AI-Grid cells

We humans beings and most of the animals can easily navigate in our surroundings through complex processing systems in the brain that grants the ability to explore new areas, memory retention of previously visited places and taking shortcuts.

While such abilities come naturally to us without ever realizing how complex the underlying processes are, the same cannot be said for artificial agents — facing difficulty in spatial navigation.

But new research conducted by DeepMind shows that an artificial neural network was able to spontaneously develop a system equivalent to the mammalian brains which helped the system to navigate successfully in space.

The mammalian brain has an internal coordinate system that works through neurons known as “grid cells.” These cells are hypothesized to support vector-based navigation which enables the brain to calculate the distance and direction between source and destination.

Grid cells
Grid Cells forming a regular hexagonal structure (Image: DeepMind)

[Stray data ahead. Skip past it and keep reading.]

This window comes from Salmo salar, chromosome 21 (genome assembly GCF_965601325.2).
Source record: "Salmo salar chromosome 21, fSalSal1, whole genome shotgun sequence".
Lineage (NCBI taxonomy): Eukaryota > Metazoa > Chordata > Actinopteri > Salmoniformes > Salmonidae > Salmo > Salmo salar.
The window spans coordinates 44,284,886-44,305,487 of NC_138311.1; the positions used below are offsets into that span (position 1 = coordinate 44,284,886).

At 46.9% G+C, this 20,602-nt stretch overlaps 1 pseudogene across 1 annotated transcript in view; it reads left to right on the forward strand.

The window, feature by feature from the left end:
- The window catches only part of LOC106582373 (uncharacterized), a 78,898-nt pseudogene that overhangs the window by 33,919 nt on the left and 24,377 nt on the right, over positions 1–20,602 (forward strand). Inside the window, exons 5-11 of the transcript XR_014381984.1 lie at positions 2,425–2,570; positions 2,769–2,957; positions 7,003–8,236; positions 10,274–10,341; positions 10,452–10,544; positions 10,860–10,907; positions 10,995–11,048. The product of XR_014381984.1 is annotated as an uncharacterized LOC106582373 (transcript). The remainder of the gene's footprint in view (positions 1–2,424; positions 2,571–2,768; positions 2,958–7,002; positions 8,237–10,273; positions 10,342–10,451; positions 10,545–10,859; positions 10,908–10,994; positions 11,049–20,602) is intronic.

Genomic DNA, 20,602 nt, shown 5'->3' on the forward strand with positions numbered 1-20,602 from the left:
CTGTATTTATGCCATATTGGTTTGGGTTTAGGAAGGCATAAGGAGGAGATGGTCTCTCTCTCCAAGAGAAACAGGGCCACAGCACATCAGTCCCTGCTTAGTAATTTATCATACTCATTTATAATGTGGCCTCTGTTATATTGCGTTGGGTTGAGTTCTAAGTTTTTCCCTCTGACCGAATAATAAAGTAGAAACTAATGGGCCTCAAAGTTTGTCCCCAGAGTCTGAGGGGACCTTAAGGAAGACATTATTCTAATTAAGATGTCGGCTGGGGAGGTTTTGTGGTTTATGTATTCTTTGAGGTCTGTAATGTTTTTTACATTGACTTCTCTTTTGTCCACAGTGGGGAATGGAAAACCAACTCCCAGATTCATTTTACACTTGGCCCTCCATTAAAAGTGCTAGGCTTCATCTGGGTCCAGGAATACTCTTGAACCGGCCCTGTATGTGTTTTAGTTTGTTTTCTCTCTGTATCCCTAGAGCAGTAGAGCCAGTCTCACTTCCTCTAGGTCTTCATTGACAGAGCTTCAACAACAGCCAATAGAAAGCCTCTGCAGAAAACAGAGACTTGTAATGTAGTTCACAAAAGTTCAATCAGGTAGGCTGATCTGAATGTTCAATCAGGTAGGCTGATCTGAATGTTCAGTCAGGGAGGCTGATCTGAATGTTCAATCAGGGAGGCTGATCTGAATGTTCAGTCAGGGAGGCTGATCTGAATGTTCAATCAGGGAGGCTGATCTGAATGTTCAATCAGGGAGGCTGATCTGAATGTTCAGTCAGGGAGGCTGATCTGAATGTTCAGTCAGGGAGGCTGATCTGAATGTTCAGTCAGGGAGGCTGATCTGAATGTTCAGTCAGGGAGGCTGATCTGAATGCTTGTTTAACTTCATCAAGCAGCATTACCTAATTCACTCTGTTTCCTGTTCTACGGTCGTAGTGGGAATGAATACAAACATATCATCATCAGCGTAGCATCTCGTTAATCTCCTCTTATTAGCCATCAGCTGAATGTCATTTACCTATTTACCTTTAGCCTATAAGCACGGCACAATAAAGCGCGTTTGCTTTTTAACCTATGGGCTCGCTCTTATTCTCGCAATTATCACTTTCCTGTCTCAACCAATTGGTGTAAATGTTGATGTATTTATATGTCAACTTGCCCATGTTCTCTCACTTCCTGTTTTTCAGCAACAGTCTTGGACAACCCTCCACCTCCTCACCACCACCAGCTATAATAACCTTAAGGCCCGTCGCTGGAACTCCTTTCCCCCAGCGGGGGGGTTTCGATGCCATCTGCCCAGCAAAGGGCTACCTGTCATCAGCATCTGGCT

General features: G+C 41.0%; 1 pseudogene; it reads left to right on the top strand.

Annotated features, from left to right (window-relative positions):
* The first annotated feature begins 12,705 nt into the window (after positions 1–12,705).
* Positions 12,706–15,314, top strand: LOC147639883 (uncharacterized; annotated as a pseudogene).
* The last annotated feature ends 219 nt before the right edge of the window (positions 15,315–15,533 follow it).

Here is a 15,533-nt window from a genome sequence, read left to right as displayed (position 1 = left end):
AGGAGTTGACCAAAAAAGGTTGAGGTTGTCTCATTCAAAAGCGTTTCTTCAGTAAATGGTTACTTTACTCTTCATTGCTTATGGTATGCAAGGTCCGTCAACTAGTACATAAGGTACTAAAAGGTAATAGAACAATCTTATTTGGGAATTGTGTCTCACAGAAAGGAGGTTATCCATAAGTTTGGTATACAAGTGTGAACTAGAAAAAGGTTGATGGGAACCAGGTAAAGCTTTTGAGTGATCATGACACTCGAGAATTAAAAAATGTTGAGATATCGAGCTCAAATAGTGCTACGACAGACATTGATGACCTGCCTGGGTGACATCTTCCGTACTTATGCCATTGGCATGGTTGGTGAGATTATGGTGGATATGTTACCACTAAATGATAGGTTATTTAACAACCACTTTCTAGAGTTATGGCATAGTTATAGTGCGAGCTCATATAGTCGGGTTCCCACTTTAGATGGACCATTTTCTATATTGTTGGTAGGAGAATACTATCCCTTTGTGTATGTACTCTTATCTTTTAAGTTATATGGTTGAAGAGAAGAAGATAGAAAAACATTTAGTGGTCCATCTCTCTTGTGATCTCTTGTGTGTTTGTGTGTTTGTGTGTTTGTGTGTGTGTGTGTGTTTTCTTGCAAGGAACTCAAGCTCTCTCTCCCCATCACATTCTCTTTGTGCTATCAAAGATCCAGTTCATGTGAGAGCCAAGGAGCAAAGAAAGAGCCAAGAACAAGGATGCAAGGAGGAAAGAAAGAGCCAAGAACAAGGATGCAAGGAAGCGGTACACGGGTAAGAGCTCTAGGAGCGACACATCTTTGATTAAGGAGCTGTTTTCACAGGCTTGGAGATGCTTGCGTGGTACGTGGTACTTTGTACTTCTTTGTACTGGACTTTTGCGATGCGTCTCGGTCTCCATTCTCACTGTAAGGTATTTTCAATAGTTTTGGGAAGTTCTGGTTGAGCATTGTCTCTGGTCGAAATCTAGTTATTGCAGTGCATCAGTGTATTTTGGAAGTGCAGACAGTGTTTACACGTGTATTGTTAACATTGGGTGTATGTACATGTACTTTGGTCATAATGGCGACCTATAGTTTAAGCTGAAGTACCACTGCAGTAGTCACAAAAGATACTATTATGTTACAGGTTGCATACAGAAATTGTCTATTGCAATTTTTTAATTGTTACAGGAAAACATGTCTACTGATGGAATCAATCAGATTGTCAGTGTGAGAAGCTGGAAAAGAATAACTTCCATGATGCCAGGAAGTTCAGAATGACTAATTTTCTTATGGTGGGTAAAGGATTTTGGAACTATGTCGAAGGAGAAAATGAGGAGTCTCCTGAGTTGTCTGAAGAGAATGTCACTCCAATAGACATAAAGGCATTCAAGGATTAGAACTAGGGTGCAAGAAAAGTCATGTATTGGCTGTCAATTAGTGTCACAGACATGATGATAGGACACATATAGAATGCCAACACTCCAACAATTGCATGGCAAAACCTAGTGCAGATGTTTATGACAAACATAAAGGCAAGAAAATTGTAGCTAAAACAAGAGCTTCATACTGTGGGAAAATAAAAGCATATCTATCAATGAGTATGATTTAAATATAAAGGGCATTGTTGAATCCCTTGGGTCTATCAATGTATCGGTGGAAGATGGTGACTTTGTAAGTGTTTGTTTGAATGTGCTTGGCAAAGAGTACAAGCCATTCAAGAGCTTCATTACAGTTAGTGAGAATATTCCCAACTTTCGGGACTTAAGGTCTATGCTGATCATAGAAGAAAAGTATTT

Scientists at DeepMind first trained the artificial neural network to navigate in a virtual environment by using movement-related velocity signals — commonly used by mammals to traverse through unfamiliar territory.

The neural net kept on amassing information such as speed, direction, distance from walls and other details. Later, they found that the network had successfully learned to navigate this virtual space through a self-developed layer of grid-like representations.

This was quite surprising as the spontaneously emerged grid units had a striking similarity to the neural activity patterns observed in foraging mammals and it used the exact same system that mammalian brains use to navigate.

The researchers also found through a series of experimental manipulations that silencing the grid-like units resulted in impairment of the artificial agent’s ability to navigate accurately, thereby confirming that grid-cells are crucial for vector-based navigation.

This finding now serves as another stepping stone towards our understanding of the inner workings of the human brain. It has also opened up new potential aspects where artificial beings could be used to display more complex behaviors within realistic environments.

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